Commoditization (when goods or services lose unique characteristics and become indistinguishable from its competitors) is an ongoing trend in cloud computing. However, while we see the positives of cloud commoditization, we strongly feel that the actual cloud migration process will not change. In this blog, we dive into why the cloud is being commoditized, and its effect (if any) on the migration process.
Cloud commoditization is an ongoing trend, taking place due to the standardisation of quality and changes to pricing structure.
Cloud platforms differ on several features like security, application architecture, integration, IT service management and target market. When considering all these factors, some cloud platforms become more suitable for some businesses over others. For example, Genesys focuses specifically on the needs of contact centres. However, the proliferation of cloud computing technology has made it easier for cloud providers across the board to provide similar features, regardless of the provider’s capabilities.
Quality standards often come down to measurable parameters, which includes two different categories: Hard parameters and soft parameters. Hard parameters consist of availability, response times and utilization. Meanwhile, soft parameters consist of ease of use, problem handling and user helpdesks. Usually, the parameters are dictated by the SLA defined by both the client and service providers. There is no set standard for what the service should be.
The standardisation of quality is a positive development for contact centres and consumers because they are not bogged down by differences in quality and features that could make cloud migration much easier.
Cloud migration becomes commoditized when pricing structures change. Under conventional terms, the pricing structure follows the ‘post pricing’ system, where services are billed on an annual or monthly fee. Prices differ based on quality, but also the region. For example, QoS is 80% more expensive in Japan, compared to the US. However, Amazon proposed a new pricing structure that could change cloud services, as we know it.
Under this new model, customers can state the maximum price they are willing to pay per hour and that price increases and decreases, based on how the infrastructure is used. It is a more flexible pricing system because organisations only pay when they use the service, as opposed to paying a fixed price every month.
With this new pricing structure, it is only a matter of time before organisations see that the true value lies in tying price more closely to the actual cloud resources used. It is a positive development for the consumer, though we feel that price should not be determined by use alone, especially where cloud migration is concerned because an excellent cloud provider can make the migration process easier.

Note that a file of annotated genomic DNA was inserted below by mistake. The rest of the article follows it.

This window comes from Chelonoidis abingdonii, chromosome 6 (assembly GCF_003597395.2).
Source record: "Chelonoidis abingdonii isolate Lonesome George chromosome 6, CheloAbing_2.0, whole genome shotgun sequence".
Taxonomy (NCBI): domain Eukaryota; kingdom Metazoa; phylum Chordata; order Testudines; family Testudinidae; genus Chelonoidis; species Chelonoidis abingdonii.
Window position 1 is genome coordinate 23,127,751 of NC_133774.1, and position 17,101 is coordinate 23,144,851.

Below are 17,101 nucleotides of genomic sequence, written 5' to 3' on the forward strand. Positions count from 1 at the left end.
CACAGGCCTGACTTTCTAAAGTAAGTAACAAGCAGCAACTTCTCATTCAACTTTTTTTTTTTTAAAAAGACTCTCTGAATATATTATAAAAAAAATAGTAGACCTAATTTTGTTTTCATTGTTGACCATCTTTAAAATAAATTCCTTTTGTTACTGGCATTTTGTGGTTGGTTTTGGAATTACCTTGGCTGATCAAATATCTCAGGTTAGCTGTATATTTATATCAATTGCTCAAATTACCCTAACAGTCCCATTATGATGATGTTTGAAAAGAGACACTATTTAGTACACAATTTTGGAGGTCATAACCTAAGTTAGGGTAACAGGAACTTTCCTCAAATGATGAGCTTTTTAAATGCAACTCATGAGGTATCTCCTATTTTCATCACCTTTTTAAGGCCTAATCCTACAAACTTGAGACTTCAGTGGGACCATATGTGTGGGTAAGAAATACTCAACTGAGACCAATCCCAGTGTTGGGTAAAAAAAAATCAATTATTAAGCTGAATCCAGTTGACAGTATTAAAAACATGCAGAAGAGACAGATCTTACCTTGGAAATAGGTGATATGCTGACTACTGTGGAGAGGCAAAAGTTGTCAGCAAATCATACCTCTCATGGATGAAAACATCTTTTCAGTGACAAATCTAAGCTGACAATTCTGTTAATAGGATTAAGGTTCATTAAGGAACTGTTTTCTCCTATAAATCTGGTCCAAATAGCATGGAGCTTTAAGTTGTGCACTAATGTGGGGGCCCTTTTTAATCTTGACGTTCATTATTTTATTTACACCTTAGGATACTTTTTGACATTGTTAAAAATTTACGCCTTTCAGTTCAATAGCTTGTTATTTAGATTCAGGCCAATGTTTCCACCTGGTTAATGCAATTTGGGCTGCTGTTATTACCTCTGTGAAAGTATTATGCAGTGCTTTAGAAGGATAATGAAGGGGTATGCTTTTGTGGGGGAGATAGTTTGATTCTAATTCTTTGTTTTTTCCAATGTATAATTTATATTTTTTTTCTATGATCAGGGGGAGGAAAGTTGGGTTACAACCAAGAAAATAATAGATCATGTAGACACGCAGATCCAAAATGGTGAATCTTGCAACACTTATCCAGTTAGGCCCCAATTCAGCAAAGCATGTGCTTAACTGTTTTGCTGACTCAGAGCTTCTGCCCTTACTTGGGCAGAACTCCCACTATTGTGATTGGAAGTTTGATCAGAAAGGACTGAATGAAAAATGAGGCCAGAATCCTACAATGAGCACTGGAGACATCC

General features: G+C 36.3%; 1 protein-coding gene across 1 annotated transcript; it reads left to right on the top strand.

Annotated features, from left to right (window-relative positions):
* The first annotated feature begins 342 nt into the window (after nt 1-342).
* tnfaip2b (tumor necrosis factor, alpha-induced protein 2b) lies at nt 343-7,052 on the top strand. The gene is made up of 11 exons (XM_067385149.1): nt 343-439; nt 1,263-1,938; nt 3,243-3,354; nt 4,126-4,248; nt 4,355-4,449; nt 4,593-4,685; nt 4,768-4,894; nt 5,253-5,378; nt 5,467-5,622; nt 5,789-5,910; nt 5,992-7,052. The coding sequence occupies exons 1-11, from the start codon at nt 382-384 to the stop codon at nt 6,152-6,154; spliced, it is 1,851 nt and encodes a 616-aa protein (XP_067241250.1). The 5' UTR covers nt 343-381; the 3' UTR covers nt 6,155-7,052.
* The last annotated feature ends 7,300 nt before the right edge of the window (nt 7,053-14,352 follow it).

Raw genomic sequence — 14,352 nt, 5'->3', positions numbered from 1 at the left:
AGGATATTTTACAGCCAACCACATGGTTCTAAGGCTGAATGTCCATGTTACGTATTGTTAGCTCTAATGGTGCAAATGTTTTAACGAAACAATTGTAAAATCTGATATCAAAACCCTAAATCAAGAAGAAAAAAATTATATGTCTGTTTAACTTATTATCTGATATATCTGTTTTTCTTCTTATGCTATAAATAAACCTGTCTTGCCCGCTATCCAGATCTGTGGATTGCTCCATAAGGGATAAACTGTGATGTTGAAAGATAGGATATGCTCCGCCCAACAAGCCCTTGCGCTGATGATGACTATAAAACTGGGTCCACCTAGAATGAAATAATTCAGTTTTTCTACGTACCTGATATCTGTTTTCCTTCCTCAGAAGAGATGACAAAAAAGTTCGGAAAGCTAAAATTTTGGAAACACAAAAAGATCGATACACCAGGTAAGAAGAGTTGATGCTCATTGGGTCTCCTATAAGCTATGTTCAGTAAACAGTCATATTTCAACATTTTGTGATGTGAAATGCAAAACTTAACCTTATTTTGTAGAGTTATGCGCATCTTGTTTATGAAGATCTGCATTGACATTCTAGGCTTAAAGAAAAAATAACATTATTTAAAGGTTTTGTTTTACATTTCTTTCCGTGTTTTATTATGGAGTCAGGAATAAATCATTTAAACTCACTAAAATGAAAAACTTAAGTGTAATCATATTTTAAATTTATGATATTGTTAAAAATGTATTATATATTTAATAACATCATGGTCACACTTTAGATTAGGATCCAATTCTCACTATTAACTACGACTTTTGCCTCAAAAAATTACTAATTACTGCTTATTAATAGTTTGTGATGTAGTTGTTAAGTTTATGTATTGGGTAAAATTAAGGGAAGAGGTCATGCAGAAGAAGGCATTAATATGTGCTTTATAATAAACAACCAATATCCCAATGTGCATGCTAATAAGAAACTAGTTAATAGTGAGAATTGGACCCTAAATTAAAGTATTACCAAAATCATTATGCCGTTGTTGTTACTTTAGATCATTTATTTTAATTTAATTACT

Cloud migration might be commoditized, but we feel that it does little to alter the actual migration process. The standardisation of quality and changes in pricing structure can make some parts of the process easier, for example, contract negotiations. However, it does little to alter the technical process. Contact centres still need to follow the right procedures and adopt the right metrics, if they want to avoid common migration issues that affect other contact centres.
Measuring the baseline network performance of the cloud is an essential step before moving into the cloud. The best way to measure the baseline performance is by utilising synthetic and end-user monitoring. Synthetic transaction monitoring and end-user experience monitoring can provide the quality metrics contact centres require to measure the baseline performance. The monitoring techniques are used to identify performance issues in the cloud and test new features. Hence, making both monitoring methods perfect for finding the metrics that will help you measure the baseline performance of the cloud.
The cloud migration process is greatly improved when you can monitor the flow of traffic in the cloud network, before actually moving in. To accomplish this, you need to conduct several tests like synthetic testing, ping testing, traceroute functionality and Border Gateway Protocol routing. BGP is an effective litmus test because it exchanges router information between networks. By mapping out the traffic flow in advance, you can measure latency, loss and jitter.
Cloud migration is not an easy process and cannot be done properly without third-party assistance. This is where we come in, Blackchair specialises in overseeing cloud migration to an omnichannel solution. We aim to increase the efficiency of migrating to a new platform, identify new opportunities of automation while anticipating trouble spots and taking steps to avoid it.
Cloud commoditization is an ongoing trend that sees quality across the board even out and pricing structures become more precise. However, we feel that it will have little effect on the actual cloud migration process.